From left to right: Journalist Peniley Ramírez, actor Diego Luna, director Santiago Maza, journalist María de Jesús Peters, CPJ’s Jan-Albert Hootsen, journalist Marcos Vizcarra, and actor Gael García Bernal at a panel discussion following the global premiere of “State of Silence” at the Tribeca Film Festival. (Photo: CPJ/Zoe Simbolon)

“State of Silence” premiere at the Tribeca Film Festival: Documentary traces attacks on the press in Mexico

The Torch is a weekly newsletter from the Committee to Protect Journalists that brings you the latest press freedom and journalist safety news from around the world. Subscribe here.

On Monday at the Tribeca Film Festival, the Committee to Protect Journalists’ (CPJ) Mexico Representative Jan-Albert Hootsen joined a panel discussion following the global premiere of “State of Silence,” a documentary tracing attacks on journalists in Mexico, and the urgent need to strengthen the country’s federal protection mechanism for the press.

The film, which charts the stories of four journalists in Mexico who have become targets of repression in retaliation for their reporting, and features CPJ’s Hootsen, was directed by Santiago Maza and produced by actors Diego Luna and Gael García Bernal.

“We are getting to the point where we are normalizing what is going on for journalists in my country,” Diego Luna told the New York Times.

According to CPJ, Mexico has been one of the most dangerous countries in the world for journalists for several years.

Read more about the film or our recent report with Amnesty International about Mexico’s federal mechanism.

Global press freedom updates

  • Two journalists harassed, assaulted and detained during Flag March in Jerusalem
  • Sudanese journalist Makawi Mohamed Ahmed and brother killed during RSF attack
  • Cuban journalist Lázaro Yuri Valle Roca released, forced into exile
  • South Africa police briefly detain journalist Sandiso Phaliso, force him to delete crime scene photographs
  • Journalist says Kenyan official threatened to kill him over report on ambulance shortages
  • At least 5 journalists harassed or assaulted covering pre-election events in Mozambique
  • Taliban orders shutdown of broadcaster Tamadon TV
  • Journalists with The Caravan face retaliatory police investigation in India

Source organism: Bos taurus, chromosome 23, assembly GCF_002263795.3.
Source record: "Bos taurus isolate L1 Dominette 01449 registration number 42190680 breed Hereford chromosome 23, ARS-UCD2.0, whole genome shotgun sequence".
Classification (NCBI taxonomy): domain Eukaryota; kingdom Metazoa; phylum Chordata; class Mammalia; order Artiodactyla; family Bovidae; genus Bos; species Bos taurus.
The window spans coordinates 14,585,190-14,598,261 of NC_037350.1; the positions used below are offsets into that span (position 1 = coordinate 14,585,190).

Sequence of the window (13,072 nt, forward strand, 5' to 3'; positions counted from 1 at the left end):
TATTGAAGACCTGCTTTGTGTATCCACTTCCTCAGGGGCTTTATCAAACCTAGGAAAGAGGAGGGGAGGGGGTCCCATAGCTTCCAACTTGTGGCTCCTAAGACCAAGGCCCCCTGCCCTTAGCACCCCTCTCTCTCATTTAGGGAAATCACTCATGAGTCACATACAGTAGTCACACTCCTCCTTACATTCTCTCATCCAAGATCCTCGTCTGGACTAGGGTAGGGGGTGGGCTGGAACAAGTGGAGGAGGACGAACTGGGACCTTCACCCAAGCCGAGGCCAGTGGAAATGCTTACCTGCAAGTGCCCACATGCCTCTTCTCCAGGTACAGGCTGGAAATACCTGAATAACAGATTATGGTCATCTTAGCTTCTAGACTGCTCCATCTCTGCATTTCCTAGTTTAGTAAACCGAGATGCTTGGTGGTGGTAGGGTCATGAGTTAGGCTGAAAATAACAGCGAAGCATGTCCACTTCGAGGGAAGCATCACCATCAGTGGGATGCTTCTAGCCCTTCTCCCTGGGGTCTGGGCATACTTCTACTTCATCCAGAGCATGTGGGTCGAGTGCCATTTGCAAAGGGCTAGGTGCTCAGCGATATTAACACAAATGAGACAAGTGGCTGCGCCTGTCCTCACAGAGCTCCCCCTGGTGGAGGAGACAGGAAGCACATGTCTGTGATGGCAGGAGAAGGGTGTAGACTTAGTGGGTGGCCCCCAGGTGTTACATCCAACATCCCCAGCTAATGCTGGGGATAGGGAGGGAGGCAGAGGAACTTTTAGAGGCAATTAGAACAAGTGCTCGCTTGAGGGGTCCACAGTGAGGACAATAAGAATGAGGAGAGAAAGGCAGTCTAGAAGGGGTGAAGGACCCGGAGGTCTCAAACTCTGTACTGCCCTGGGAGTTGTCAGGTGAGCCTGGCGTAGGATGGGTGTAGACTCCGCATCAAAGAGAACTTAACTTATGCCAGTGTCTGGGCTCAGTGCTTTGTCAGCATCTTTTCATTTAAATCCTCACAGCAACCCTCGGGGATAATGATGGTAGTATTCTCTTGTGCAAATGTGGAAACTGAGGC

• Moscow court orders arrest in absentia of exiled journalist, 2 others face administrative charges
  • German police launch criminal probe of video journalist after beating him during pro-Palestinian protest
  • Turkmenistan releases journalist imprisoned for 4 years for COVID photo
  • CPJ, others call on Slovakia’s Parliament to reject public broadcasting bill
  • Pakistan province enacts harsh defamation law, Supreme Court presses legal action against 34 media outlets
  • Journalists harassed, obstructed, attacked in Serbia’s election period


Police guard the Specialized Criminal Court in Pezinok, north of Bratislava, Slovakia, where the suspect in the shooting of Prime Minister Robert Fico is being charged on May 18, 2024. (Photo: AFP/ Vladimir Simicek)

In Slovakia, journalists have long endured verbal attacks and harassment from across the political spectrum. During CPJ’s latest visit to the country, which coincided with the May 15 attack on Prime Minister Robert Fico, representatives met with journalists, press freedom advocates, and diplomats in the days surrounding the attack, who described the atmosphere as “depressing,” “toxic,” and “unprecedented.” Several said they saw the attempt on the prime minister’s life as a new chapter in the government’s war on the media.

“Just like after the murder of our colleague Ján Kuciak and his fiancée Martina Kušnírová, we are once again at a crossroads,” the heads of 27 news outlets said in a joint statement condemning the attack, referencing the 2018 killing of Kuciak, likely in retaliation for his journalism on corruption. “This heinous act must not trigger further aggression, verbal attacks and revenge … We must all try to defuse the situation. Otherwise, tension and violence will escalate.”

Almost immediately after the attempted assassination, members of the ruling coalition blamed the attack on journalists, citing their critical coverage, and issued retaliatory threats.

CPJ representatives met Kuciak’s parents, Jozef and Jana Kuciak, at a memorial for the journalist in Bratislava’s historic Old Town, where passersby greeted the two who are well-known for their tireless fight against impunity following their 27-year-old Kuciak’s death.

“I am horrified that something like this could happen again,” said Jozef.

Read more here.

What we are reading (and watching)

Do you have an Amazon Alexa-enabled device? Enable CPJ's flash briefing skill to stay up to date with the latest press freedom news from around the world.